Sports Stadiums: Temples to Crony Capitalism

The pre-steroid era.
The pre-steroid era.

A fantastic article from  Salmaan A. Khan on America’s most subsidized religion (arguably), the NFL.

I used to enjoy watching the NFL. College football was my first sports love and as far as my dad was concerned it was the only football there was. The TV was on on Saturday afternoon, almost never on Sunday afternoon. But over time I became a Raiders fan and for a long while I actually cared about professional football.

I don’t anymore. I sort of pay attention but not really. I hear RG3 messed up his leg again. And I heard about Ray Rice. But other than that I have no idea what is going on this season. It’s just too slick for me. Too packaged. Just once I’d like to to see a team run a non quarterback based offense. I’d love to watch a game of smashmouth running and blocking. But I know I am in the minority.

One of the other reasons I don’t like the NFL is the deep cronyism associated with the league.

How is it that the NFL is designated a “non-profit” entity for instance? How is it that people put up with stadiums which benefit private owners but are paid for by tax payers?

The answer, as Khan points out, is that the NFL has been elevated to religion status. And is so often the case people lose their minds when it comes to religion.


But over the past twenty years, 101 new sports facilities have opened in the United States — a 90-percent replacement rate — and lately there has been a rising tendency for renovation costs to skyrocket into the hundreds of millions, which, according to Harvard University urban planning professor Judith Grant Long, the taxpayer foots on average 70 percent of the bill, with often not a penny coming out of the pockets of the team or its owners. The rest of the funding comes from tax-exempt municipal bonds supported under the G4 stadium loan program, which provides loans in return for revenue generated from ticket sales and premium seating.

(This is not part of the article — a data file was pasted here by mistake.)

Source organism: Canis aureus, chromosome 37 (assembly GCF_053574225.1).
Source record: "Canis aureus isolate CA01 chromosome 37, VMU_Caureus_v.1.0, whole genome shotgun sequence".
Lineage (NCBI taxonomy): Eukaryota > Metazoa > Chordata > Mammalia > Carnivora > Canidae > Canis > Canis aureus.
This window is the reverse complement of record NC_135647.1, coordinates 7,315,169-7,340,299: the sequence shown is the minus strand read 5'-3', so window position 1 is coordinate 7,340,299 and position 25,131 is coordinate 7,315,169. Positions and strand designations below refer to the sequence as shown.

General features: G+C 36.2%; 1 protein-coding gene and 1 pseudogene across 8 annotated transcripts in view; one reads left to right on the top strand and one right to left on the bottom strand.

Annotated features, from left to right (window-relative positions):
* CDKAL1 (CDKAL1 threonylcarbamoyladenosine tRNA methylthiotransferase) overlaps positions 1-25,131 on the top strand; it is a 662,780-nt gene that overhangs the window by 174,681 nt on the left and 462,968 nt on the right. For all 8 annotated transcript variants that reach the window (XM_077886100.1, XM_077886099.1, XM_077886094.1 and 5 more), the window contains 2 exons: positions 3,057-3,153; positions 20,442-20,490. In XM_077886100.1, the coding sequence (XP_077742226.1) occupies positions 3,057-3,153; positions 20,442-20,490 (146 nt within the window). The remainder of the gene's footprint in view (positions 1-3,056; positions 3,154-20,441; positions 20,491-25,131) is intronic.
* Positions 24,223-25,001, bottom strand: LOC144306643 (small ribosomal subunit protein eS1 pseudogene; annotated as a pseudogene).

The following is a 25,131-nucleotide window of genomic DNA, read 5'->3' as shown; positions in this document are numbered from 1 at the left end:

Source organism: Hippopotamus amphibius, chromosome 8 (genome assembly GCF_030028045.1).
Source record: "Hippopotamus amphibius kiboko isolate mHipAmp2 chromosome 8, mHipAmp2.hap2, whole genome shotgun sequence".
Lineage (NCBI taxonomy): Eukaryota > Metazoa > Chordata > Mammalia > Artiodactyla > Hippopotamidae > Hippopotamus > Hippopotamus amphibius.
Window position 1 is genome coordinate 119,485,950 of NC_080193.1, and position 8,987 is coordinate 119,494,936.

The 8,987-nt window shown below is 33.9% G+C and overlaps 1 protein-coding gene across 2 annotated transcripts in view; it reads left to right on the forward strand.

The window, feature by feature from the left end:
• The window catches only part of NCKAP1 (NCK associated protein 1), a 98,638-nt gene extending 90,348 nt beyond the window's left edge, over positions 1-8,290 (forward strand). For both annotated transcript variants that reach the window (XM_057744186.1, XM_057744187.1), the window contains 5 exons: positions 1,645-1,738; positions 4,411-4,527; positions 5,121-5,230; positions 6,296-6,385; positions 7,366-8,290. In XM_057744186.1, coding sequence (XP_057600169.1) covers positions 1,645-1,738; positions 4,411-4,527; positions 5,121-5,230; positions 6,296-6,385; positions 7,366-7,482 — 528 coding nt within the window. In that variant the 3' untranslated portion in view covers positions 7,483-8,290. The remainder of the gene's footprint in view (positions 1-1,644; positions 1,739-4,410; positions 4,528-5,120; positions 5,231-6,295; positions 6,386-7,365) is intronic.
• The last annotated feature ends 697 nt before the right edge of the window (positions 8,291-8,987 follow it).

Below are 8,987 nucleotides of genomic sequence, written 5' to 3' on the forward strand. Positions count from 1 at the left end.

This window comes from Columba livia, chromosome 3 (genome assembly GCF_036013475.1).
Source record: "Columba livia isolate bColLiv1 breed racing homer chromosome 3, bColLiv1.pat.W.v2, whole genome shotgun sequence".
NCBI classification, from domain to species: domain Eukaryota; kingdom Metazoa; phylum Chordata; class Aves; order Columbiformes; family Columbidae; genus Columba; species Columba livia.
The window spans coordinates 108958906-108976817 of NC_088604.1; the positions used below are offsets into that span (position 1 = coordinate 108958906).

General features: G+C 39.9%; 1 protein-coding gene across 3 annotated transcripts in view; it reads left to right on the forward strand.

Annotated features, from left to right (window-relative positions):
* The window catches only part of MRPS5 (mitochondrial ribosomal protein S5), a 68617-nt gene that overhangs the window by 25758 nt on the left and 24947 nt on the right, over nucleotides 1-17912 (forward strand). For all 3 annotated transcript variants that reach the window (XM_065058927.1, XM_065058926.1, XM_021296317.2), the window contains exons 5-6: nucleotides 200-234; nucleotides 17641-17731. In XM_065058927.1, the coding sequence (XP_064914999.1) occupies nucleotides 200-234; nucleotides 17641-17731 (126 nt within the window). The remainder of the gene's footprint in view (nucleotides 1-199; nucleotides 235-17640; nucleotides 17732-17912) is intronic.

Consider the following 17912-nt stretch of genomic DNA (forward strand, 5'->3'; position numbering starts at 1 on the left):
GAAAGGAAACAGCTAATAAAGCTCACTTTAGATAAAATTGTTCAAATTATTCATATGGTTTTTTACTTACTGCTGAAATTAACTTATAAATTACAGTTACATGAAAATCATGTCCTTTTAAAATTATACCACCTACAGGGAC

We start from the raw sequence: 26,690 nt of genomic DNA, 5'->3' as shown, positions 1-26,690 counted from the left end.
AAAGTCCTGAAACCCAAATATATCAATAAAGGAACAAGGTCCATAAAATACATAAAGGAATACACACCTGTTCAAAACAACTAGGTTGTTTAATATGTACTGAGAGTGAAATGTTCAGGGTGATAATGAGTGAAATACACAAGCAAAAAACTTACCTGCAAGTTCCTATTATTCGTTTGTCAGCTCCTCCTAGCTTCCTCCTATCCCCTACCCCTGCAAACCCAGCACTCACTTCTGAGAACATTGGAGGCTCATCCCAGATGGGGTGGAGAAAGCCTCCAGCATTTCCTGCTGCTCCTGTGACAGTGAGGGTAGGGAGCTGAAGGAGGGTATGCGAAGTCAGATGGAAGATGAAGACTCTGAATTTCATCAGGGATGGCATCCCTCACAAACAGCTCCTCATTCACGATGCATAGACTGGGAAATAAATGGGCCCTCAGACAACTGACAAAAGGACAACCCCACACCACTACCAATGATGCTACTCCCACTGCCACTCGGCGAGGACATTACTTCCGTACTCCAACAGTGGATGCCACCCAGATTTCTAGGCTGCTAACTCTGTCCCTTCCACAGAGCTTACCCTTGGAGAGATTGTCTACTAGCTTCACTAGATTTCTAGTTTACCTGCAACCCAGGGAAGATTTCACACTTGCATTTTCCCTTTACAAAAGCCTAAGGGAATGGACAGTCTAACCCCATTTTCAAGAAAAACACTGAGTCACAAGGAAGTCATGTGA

As is the case with “too big to fail” financial institutions, the NFL is given politically-favored status, and protected by a trench of antitrust exemptions. But unlike the overpaid (read: taxpayer-subsidized) CEOs of Goldman Sachs and Chase Bank, NFL commissioner Roger Goodell earns twice as much as them, thanks to an NFL flush with taxpayer cash. Goodell earned more than $44 million in 2013, and in the past five years he has made over $105 million.

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